Friday, June 21, 2013
Surely the pride of Birmingham aviation, even more so than Turkish Airlines, is Emirates, dutifully touching down every day with a respectable B777, non-stop from Dubai. Equally reliable is its blanketing of advertisements, such as this eye-level glossy, one of a series that adorns each column of the terminal forecourt. A family of indistinguishable origin glides joyfully in front of the Atlantis Hotel on the Palm. All that Birmingham could possible hope for is to have the route permanently upgraded to a superjumbo.
Thursday, June 20, 2013
Continuing from yesterday's post: the Hermes Road circus, a confusing roundabout connecting the forecourt of the Birmingham airport with a weave of motorways, features several billboard advertisements customized for the Brummie air transport consumer.
This bright-red advert catches the eye before the turn-off for the terminals, boasting of Turkish Airlines 10x weekly non-stops to Istanbul, from whence the rapidly expanding carrier, following a Gulf super carrier model, links to hundreds of other destinations. Turkish provides one of the few services outside of Europe to Birmingham, one of the few non-European carriers touching down in the West Midlands. However the long wide body A330 gliding across the ad is not seen at BHX. Instead, Turkish uses a much smaller Boeing 737.
Wednesday, June 19, 2013
A lazy snap of a billboard at an airport roundabout; that peculiar zone of travelers and their company, heading to and from the aerodrome. Surely the intended audience already has their passage arranged? Maybe next time.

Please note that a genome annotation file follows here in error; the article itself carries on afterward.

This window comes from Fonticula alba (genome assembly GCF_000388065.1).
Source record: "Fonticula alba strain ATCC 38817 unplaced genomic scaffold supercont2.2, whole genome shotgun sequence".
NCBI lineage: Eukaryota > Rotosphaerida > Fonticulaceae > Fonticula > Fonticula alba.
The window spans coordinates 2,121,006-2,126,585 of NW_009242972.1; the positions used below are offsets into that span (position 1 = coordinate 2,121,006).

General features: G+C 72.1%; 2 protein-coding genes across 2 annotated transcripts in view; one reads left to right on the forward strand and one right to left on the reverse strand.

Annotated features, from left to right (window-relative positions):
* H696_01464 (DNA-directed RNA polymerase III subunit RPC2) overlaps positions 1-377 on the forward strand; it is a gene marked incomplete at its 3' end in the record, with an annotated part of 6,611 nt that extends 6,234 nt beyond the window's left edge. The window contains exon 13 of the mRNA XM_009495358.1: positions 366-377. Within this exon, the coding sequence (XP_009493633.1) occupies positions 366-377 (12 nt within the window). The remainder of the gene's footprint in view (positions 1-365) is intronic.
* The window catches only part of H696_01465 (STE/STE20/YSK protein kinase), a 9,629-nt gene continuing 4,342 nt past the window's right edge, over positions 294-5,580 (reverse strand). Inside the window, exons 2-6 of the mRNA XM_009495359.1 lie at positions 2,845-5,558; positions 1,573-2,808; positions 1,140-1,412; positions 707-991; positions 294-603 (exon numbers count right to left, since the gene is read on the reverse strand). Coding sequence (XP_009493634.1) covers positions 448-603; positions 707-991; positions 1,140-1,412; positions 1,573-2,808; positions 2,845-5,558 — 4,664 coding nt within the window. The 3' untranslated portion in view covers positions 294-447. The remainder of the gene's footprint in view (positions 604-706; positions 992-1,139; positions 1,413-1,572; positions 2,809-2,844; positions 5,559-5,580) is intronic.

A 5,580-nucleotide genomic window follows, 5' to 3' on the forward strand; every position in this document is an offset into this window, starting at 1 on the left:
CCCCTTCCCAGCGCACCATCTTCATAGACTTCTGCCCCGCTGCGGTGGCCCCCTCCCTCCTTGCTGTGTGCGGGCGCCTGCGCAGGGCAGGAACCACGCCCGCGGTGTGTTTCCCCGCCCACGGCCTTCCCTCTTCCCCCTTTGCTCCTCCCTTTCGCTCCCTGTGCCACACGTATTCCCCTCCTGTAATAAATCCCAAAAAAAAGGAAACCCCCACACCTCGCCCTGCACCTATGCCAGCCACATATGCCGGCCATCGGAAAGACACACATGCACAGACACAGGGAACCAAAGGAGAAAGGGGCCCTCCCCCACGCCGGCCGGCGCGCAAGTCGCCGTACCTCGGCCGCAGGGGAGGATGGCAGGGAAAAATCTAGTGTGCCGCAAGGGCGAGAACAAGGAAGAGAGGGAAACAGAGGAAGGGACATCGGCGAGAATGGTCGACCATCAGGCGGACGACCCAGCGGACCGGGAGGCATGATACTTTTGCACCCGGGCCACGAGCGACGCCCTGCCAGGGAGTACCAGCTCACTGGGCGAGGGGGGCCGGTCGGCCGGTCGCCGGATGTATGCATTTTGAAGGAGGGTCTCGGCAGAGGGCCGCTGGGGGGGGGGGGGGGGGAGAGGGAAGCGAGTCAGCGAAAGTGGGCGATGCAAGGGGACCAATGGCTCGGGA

In this case, Birmingham International, whose glory days of flag carriers and intercontinental widebodies are distant, but which still hosts a variety of carriers to points across Europe, and a few beyond.
Here, BMI Regional, that remnant rump of the erstwhile international carrier, British Midland, is actually expanding, even as its long-range flagships have been absorbed into the fleet of British Airways, which no longer flies to Birmingham at all. Britain's great industrial metropolis is now linked to a rather random foursome of short-haul hops to Scandinavia and France: Billund, Denmark, Gothenburg, Sweden, and Lyon and Toulouse in southern France. Brazilian regional jets do the journeys.
Monday, June 17, 2013
Few carriers in the world have turned their geographic lemons into lemonade as Finnair, whose dominant strategy in the last 10-15 years has been to look beyond its own tiny home market to become a dominant carrier between Europe and the distant destinations of Asia. This began in the late 1990s with succesful runs to major mixed business/leisure hubs from Tokyo to Hong Kong to Bangkok and Singapore. Today, this includes a daring strategy to link second-tier mainland Chinese cities, such as Chongqing and Xi'an, with little Vantaa Airport in Helsinki, spanning Eurasia by linking European business centers with emerging megacapitals of the Far East, which later this year will include Ho Chi Minh City but was curiously unsuccessful in reaching Guangzhou.
The map above, an eye-catching global map from a web banner ad, shows 13 long-haul non stops. Also helpfully, and perhaps a little hopefully, the map shows the link to New York, suggesting a JFK to Japan journey via Scandinavia.